Q. What volume does the groundwater model predict will be removed from the water sharing
plan zones and how does this compare to an average agricultural bore?
A.The groundwater model predicts that the volume of water removed from Zones 3, 7 and 8 of the
Water Sharing Plan for the Upper and Lower Namoi Groundwater Sources 2003 combined
due to mining is 35.7 ML per annum on average. This is a negligible quantity of water being
equivalent to about 25% of the average pumping rate of 142 ML per annum from a single
licenced agricultural bore in the Upper Namoi Alluvium within 10km from the Project Boundary.
Q. Will any bores surrounding the Project site experience a reduction in water level
because of the Shenhua Watermark Project?
A. Within 10 km of the Project Boundary, 35 bores are predicted to experience maximum
groundwater level reductions of greater than or equal to 0.1 m. Of these, four bores adjacent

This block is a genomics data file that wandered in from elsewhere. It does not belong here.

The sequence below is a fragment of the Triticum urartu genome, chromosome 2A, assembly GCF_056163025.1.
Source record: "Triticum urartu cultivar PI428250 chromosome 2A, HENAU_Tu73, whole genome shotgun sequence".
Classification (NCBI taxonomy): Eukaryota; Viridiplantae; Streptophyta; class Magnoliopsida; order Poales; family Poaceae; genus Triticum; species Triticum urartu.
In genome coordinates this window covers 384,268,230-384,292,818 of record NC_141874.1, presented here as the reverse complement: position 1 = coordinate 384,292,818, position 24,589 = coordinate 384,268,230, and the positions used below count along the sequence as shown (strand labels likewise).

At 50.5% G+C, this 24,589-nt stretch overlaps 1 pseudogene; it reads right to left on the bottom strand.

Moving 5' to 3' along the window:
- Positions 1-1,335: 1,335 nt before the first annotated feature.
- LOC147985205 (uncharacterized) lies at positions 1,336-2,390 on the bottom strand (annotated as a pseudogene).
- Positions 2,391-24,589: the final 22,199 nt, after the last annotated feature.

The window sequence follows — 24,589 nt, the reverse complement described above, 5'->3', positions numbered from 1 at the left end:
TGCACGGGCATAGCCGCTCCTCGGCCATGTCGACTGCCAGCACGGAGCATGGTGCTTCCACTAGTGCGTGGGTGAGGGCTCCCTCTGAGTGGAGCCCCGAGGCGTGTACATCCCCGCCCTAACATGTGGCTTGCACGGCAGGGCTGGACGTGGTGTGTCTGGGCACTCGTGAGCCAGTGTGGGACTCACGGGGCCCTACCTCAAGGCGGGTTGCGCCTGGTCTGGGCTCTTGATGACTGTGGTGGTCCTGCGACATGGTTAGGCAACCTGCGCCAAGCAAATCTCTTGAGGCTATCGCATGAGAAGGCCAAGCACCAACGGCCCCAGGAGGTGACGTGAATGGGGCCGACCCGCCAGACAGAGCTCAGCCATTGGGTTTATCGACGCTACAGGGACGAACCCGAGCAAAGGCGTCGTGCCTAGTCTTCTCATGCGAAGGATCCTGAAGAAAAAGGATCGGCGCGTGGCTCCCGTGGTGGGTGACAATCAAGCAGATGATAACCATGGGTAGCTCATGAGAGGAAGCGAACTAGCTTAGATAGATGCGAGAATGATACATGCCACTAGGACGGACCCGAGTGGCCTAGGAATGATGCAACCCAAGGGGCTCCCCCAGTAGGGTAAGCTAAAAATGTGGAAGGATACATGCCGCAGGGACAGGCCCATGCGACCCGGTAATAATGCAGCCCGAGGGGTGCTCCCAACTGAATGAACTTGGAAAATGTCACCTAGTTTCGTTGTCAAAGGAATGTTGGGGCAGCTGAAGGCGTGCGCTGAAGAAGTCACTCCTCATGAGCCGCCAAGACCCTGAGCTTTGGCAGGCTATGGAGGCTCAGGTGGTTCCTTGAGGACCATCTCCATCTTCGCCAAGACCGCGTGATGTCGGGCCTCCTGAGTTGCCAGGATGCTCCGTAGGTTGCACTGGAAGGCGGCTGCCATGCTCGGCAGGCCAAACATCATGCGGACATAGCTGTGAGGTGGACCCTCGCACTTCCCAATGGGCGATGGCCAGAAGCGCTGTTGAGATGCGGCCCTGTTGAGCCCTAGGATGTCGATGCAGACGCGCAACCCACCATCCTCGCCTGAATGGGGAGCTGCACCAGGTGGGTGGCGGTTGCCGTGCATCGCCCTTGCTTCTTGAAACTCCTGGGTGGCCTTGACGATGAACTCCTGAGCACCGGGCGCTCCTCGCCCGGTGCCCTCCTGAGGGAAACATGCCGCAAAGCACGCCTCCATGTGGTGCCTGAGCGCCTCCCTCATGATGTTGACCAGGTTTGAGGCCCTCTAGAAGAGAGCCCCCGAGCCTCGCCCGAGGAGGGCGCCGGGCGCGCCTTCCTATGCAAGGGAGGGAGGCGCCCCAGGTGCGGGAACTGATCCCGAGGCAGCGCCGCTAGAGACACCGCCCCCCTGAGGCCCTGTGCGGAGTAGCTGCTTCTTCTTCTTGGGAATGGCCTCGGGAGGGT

to the Southern Mining Area have a maximum predicted drawdown between 1.0 m and 1.4 m.
These predicted groundwater level reductions are below the minimal harm criteria of 2 m
as defined in the Aquifer Interference Policy.
Q. Will the groundwater levels recover over time?
A. Yes. Modelling indicates that the groundwater levels begin to recover after the
Eastern Mining Area and Southern Mining Area are backfilled and eventually exceed pre-mining
levels. This is due to a higher recharge rate on the overburden material than the
Q. Will water from the Western Mining Area final void spill into
A. No. The predicted groundwater levels within the Western Mining Area final void will remain
below the regional water table by approximately 1-2 m, indicating the pit lake void will act as a
groundwater sink, not a source. The water level in the final void will therefore stabilise below
the crest of the open cut mining area, and overland spillage of water into the environment is
predicted not to occur.
Q. Was the baseline groundwater monitoring data used for the Groundwater Impact Assessment adequate?